Possible causes have been put forward, including premature wear of the piston rings as well as poor honing on the cylinder wall. But other specialists we spoke to reckon the problem is an increasingly common one across the board (not just with Subaru) and is a function of lighter, thinner piston rings aimed at reducing friction and improving fuel economy. Combine that with the equally common problem of sludge forming on the piston rings (an ever-bigger problem as engines move to direct-injection) and you suddenly have an engine that burns oil.
Either way, if you wind up with an engine with this problem, only expensive and extensive engine work will put it right. Because of that, an independent check at a Subaru specialist is pretty good advice in this instance.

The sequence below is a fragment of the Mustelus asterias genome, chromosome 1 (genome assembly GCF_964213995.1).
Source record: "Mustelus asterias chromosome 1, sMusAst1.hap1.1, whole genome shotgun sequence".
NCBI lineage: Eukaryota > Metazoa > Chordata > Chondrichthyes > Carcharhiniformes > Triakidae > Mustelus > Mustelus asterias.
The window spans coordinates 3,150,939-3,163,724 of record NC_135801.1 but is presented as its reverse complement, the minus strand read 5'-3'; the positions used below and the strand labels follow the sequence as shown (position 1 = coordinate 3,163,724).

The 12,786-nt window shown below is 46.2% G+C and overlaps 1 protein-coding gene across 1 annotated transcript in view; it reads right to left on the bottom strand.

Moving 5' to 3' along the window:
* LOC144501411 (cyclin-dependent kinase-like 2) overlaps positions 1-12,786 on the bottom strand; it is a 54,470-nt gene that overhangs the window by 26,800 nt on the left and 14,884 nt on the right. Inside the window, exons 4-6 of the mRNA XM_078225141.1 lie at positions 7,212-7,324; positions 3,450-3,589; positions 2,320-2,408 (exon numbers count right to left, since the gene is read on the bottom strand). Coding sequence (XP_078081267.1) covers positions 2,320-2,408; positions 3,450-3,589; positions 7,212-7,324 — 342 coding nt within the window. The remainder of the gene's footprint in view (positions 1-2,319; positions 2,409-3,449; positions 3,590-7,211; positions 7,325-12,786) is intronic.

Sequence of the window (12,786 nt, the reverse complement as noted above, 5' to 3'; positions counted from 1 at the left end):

The CVT transmission in two-pedal Imprezas has also come in for criticism. But it’s possible that this is largely due to drivers not being familiar with the characteristics of a CVT unit.
That said, some owners have reported delays in the time taken between selecting a gear and actually having drive available. A reflash of the on-board computer can sometimes reduce this delay, but it’s worth remembering that a CVT feels unlike any other type of transmission and initial driver-reactions to it are not always positive. The bottom line is that you should take any CVT Impreza for a drive to make sure you can live with it before making any purchasing decisions.
On the recall front, the 2015 model-year Impreza we’re talking about here was recalled to replace a starter-motor pinion-gear which could prevent the car from cranking and restarting (especially critical when you consider this model had a stop-start function).